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Lady Gaga wearing her "disco ball" bra. It's the same handmade costume piece she wore during her sparsely attended side-stage appearance at the festival in 2007. Her performance had a strong motivational-speaker theme that hit its most personal note when she told her teeming fans about making the bra by hand and using it at her first Lollapalooza set, framing the story as a portrait in perseverance. (She definitely doesn't lack an ego.) Then she brought out her old tour DJ and they did a choreographed head-banging dance while her band covered an old Metallica song.
The look on the faces of a pack of cops as B-Real announced that Cypress Hill were hitting a bong onstage. The CPD could fund itself by giving rappers lessons in looking like you don't give a fuck.
The sweaty throngs at Perry's stage. Even the people who write Lollapalooza's ad copy barely try to push the idea of the festival as a meaningful, if temporary, utopian community of music lovers anymore. If I'm going to be part of a tribe, I don't think it'll be the same one as the middle-aged guy I encountered near one of the beer tents, who was carrying a box of Cohibas and calling his bro a pussy for not smoking. This year the exception to that absence of community feeling was yet again the dance-music stage, Perry's, where people oblivious to the heat wild the fuck out together in a way that's hard not to compare to the more PLUR-y vibes of the old rave scene. My companion noted that it was the only place in the whole massive festival where people seemed to be having fun, as opposed to looking like they were on a death march.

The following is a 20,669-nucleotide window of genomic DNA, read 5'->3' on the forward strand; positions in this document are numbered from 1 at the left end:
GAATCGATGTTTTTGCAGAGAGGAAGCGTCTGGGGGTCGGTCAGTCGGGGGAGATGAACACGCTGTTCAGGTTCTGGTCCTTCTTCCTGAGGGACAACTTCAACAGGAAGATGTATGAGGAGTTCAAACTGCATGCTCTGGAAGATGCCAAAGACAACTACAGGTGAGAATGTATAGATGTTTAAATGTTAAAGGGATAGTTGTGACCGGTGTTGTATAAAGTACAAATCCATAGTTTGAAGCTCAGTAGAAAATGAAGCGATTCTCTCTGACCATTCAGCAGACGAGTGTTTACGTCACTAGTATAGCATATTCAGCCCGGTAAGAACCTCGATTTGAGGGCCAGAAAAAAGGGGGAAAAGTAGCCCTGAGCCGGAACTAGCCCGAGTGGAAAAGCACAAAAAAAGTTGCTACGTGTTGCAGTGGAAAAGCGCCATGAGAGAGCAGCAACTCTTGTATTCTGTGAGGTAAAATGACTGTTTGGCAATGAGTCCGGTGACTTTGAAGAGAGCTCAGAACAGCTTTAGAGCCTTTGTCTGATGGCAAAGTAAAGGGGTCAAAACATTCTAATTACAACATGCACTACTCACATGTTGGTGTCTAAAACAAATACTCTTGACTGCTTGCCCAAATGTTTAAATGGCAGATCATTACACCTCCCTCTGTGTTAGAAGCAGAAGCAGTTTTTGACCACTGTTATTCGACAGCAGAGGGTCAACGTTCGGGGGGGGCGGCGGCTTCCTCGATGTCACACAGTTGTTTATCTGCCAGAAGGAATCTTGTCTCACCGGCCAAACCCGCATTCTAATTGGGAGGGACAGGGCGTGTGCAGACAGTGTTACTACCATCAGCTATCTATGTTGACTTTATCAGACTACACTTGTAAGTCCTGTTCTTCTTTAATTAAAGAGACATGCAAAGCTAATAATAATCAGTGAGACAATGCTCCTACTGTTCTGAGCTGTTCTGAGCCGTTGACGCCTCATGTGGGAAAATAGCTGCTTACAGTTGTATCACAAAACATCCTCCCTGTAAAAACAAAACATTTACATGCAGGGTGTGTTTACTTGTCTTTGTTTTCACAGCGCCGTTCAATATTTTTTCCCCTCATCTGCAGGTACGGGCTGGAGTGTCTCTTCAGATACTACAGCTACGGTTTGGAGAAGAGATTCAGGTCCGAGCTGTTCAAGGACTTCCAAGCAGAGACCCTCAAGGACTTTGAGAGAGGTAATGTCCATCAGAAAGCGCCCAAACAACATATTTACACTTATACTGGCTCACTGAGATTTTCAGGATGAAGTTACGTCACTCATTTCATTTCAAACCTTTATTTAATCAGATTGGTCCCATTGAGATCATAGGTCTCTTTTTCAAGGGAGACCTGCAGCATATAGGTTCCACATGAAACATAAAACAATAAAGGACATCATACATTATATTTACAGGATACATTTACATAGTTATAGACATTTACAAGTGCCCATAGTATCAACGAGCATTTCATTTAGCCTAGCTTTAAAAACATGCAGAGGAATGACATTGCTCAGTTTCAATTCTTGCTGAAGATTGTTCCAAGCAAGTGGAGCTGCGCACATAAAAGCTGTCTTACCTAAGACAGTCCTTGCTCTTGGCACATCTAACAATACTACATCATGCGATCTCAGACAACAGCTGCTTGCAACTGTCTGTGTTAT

Erykah Badu's mohawk. And her combat boots. And the fact that they may have been intended as a tribute to Lolla's 90s alt roots.
The sign language interpreter for Soundgarden. A lot of fans find the people signing lyrics from the side of the stage during festival sets strange and confusing, and sometimes having someone in front of you broadly gesturing along to the music can be distracting. In the case of the woman doing signing duties for Soundgarden's set, this was a blessing. The band's performance, like their music, was joyless and plodding, but her balls-out interpretive style, heavy on rock power moves, injected some actual fun into the set. At least someone on the stage looked like they were happy to be there.